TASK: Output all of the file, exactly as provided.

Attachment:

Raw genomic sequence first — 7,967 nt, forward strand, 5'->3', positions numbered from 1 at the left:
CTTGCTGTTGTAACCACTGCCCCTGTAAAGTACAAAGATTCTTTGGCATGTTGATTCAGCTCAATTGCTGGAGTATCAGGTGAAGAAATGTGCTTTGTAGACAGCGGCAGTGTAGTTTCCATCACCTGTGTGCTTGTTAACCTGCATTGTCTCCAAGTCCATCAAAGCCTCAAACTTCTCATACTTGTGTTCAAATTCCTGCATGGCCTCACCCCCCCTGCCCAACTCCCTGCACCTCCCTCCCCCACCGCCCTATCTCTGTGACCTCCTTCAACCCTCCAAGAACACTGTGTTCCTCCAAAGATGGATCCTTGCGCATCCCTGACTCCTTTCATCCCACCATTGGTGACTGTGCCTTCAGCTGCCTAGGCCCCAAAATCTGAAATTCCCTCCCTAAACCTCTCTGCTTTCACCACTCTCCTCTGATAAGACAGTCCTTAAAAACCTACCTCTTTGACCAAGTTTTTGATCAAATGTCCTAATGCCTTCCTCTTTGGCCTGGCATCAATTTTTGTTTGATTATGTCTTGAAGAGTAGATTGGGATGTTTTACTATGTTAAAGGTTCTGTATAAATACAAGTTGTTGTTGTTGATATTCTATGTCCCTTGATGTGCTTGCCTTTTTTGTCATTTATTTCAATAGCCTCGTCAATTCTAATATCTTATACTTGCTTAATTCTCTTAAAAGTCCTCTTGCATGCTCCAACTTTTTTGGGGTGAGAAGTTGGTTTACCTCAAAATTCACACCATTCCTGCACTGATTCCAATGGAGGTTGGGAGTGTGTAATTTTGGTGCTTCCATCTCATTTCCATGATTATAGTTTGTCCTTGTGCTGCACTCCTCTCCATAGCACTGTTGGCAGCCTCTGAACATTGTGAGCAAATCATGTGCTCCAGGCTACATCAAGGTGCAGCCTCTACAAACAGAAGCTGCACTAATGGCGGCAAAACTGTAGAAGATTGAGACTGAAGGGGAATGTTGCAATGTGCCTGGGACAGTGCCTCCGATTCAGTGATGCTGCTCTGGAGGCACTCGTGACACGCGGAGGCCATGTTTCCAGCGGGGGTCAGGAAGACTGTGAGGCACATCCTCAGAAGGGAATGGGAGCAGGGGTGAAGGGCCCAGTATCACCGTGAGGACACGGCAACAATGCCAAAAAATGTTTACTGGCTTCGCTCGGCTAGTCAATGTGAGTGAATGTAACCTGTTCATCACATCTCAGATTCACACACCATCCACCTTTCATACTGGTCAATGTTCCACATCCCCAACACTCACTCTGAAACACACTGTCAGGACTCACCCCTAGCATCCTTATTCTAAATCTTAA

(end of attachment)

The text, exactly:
Raw genomic sequence first — 7,967 nt, forward strand, 5'->3', positions numbered from 1 at the left:
CTTGCTGTTGTAACCACTGCCCCTGTAAAGTACAAAGATTCTTTGGCATGTTGATTCAGCTCAATTGCTGGAGTATCAGGTGAAGAAATGTGCTTTGTAGACAGCGGCAGTGTAGTTTCCATCACCTGTGTGCTTGTTAACCTGCATTGTCTCCAAGTCCATCAAAGCCTCAAACTTCTCATACTTGTGTTCAAATTCCTGCATGGCCTCACCCCCCCTGCCCAACTCCCTGCACCTCCCTCCCCCACCGCCCTATCTCTGTGACCTCCTTCAACCCTCCAAGAACACTGTGTTCCTCCAAAGATGGATCCTTGCGCATCCCTGACTCCTTTCATCCCACCATTGGTGACTGTGCCTTCAGCTGCCTAGGCCCCAAAATCTGAAATTCCCTCCCTAAACCTCTCTGCTTTCACCACTCTCCTCTGATAAGACAGTCCTTAAAAACCTACCTCTTTGACCAAGTTTTTGATCAAATGTCCTAATGCCTTCCTCTTTGGCCTGGCATCAATTTTTGTTTGATTATGTCTTGAAGAGTAGATTGGGATGTTTTACTATGTTAAAGGTTCTGTATAAATACAAGTTGTTGTTGTTGATATTCTATGTCCCTTGATGTGCTTGCCTTTTTTGTCATTTATTTCAATAGCCTCGTCAATTCTAATATCTTATACTTGCTTAATTCTCTTAAAAGTCCTCTTGCATGCTCCAACTTTTTTGGGGTGAGAAGTTGGTTTACCTCAAAATTCACACCATTCCTGCACTGATTCCAATGGAGGTTGGGAGTGTGTAATTTTGGTGCTTCCATCTCATTTCCATGATTATAGTTTGTCCTTGTGCTGCACTCCTCTCCATAGCACTGTTGGCAGCCTCTGAACATTGTGAGCAAATCATGTGCTCCAGGCTACATCAAGGTGCAGCCTCTACAAACAGAAGCTGCACTAATGGCGGCAAAACTGTAGAAGATTGAGACTGAAGGGGAATGTTGCAATGTGCCTGGGACAGTGCCTCCGATTCAGTGATGCTGCTCTGGAGGCACTCGTGACACGCGGAGGCCATGTTTCCAGCGGGGGTCAGGAAGACTGTGAGGCACATCCTCAGAAGGGAATGGGAGCAGGGGTGAAGGGCCCAGTATCACCGTGAGGACACGGCAACAATGCCAAAAAATGTTTACTGGCTTCGCTCGGCTAGTCAATGTGAGTGAATGTAACCTGTTCATCACATCTCAGATTCACACACCATCCACCTTTCATACTGGTCAATGTTCCACATCCCCAACACTCACTCTGAAACACACTGTCAGGACTCACCCCTAGCATCCTTATTCTAAATCTTAA